Last night, the Rent Guidelines Board voted to increase rents for tenants of rent-stabilized apartments by 4% for one-year leases and 7.75% for two-year leases. This is the highest increase in five years.
Last year, the RGB voted on 2% and 4% increases for one-year and two-year leases respectively; in 2008, the increases were 4.5% and 8%. The increases typically leave both landlords/building owners and tenants furious, and this was no exception. Tenants told NY1, "Tenants are sick and tired of these outrageous increases. We're still in a recession. I'm just outraged" and "The landlords are making money, and the tenants are being squeezed."
However, Aaron Sirulnick, chairman of the Rent Stabilization Association, said, "The board has once again failed to take into consideration the ever-increasing costs that small property owners have by way of real estate taxes, water and sewer charges, and all the other regulatory charges that the board recognized but didn't take into account in their final numbers." The increases are based on "Price Index of Operating Costs, which calculates the operating and maintenance costs to landlords. Kimmel said that those costs have increased 5.9% from last year"—landlords/building owners were looking for increases of 6.25% for one-year leases and 9.5% for two-year leases (PDF).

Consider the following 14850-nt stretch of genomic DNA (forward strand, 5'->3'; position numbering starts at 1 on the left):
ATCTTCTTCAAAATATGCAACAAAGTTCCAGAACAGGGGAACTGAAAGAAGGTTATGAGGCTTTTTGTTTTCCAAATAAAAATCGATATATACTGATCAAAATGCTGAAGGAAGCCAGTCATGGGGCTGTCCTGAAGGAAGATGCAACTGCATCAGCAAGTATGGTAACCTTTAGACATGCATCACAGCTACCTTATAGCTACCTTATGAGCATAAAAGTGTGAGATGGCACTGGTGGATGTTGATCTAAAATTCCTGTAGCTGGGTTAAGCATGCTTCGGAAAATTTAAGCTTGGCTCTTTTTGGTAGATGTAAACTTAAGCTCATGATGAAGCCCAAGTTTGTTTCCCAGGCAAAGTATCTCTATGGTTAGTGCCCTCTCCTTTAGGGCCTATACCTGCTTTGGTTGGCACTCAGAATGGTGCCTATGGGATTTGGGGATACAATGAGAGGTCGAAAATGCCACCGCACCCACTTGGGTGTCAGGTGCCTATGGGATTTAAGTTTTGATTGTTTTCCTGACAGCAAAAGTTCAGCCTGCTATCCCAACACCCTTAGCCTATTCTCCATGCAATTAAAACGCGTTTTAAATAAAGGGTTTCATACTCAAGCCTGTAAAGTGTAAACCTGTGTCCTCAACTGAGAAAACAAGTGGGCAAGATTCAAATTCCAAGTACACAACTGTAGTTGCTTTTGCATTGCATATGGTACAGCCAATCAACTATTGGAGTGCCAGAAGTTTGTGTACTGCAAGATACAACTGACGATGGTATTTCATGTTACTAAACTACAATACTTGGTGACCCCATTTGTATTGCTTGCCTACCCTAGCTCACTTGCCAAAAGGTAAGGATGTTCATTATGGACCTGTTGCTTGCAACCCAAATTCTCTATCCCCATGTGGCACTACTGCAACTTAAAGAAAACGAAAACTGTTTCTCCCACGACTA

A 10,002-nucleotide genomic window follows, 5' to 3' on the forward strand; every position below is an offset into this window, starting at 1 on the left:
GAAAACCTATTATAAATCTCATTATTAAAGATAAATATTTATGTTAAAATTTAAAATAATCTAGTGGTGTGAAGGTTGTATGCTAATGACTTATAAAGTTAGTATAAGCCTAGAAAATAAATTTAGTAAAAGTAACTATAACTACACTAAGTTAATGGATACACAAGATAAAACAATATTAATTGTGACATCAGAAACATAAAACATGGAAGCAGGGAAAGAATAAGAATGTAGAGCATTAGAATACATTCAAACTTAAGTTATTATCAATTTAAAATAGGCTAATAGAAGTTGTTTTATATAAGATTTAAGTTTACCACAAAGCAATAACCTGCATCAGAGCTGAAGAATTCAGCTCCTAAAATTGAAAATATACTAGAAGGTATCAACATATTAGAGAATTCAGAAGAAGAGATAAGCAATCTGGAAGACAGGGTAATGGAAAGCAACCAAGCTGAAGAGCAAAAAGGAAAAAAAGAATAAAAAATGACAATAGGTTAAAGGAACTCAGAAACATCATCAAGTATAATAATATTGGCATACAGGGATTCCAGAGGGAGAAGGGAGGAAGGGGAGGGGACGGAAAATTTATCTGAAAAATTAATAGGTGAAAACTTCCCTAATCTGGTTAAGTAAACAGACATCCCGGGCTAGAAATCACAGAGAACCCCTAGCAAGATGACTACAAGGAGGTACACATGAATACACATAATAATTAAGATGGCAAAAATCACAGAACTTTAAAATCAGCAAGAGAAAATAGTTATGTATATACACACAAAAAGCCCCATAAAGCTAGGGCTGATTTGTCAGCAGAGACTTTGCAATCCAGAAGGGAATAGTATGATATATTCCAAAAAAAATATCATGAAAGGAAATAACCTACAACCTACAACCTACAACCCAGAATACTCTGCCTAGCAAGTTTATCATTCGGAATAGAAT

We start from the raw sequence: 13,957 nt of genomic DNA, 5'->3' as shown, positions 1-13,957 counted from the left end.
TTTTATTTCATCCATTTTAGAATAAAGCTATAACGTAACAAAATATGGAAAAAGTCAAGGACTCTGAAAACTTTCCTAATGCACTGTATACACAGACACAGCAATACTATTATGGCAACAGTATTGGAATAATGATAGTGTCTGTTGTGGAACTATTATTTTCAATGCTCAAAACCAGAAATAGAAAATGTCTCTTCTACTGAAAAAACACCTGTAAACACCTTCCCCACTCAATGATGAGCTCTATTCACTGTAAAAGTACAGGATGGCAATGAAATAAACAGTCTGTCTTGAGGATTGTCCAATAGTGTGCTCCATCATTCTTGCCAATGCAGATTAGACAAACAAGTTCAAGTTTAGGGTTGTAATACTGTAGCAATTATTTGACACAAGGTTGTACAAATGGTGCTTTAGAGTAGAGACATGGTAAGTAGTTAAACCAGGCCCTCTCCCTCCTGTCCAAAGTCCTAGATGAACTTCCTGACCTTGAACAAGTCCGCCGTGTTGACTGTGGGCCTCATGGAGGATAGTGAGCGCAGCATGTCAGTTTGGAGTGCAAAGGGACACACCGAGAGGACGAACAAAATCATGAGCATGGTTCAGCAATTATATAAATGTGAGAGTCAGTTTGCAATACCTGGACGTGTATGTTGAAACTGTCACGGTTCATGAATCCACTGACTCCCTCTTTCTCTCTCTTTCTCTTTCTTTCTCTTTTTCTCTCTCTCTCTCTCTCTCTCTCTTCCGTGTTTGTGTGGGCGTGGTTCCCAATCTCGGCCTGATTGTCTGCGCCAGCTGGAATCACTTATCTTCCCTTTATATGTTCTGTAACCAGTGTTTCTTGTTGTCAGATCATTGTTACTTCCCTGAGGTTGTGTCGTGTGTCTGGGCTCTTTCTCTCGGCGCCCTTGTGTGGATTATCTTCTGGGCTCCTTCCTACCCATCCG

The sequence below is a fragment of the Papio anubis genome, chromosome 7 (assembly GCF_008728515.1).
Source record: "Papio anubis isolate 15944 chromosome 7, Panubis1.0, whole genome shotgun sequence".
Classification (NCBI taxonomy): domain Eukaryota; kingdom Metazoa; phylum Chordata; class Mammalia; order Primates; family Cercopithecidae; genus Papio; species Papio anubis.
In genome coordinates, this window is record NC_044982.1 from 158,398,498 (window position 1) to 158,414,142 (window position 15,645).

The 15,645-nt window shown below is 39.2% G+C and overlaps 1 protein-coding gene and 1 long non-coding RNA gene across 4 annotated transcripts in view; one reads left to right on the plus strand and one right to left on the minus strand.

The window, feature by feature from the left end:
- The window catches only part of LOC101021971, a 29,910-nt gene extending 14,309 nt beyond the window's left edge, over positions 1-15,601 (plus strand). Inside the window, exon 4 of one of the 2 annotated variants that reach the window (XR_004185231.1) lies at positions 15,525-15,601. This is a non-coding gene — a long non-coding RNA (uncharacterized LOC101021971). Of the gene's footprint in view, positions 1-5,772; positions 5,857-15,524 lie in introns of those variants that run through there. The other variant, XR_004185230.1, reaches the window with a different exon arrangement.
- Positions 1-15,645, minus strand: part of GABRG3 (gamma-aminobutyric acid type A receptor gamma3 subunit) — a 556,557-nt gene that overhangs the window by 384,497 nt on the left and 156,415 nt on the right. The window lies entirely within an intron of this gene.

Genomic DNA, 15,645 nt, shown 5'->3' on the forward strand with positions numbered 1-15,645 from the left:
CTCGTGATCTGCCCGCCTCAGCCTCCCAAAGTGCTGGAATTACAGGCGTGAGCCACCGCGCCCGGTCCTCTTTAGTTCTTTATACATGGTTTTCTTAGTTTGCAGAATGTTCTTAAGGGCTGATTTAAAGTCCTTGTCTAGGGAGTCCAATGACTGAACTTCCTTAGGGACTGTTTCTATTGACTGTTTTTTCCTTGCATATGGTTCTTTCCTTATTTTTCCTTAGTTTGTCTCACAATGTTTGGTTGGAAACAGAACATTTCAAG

There are about one million New Yorkers who live in rent-stabilized apartments; the increases go into effect in October. And not all developers can offer $10 apartments.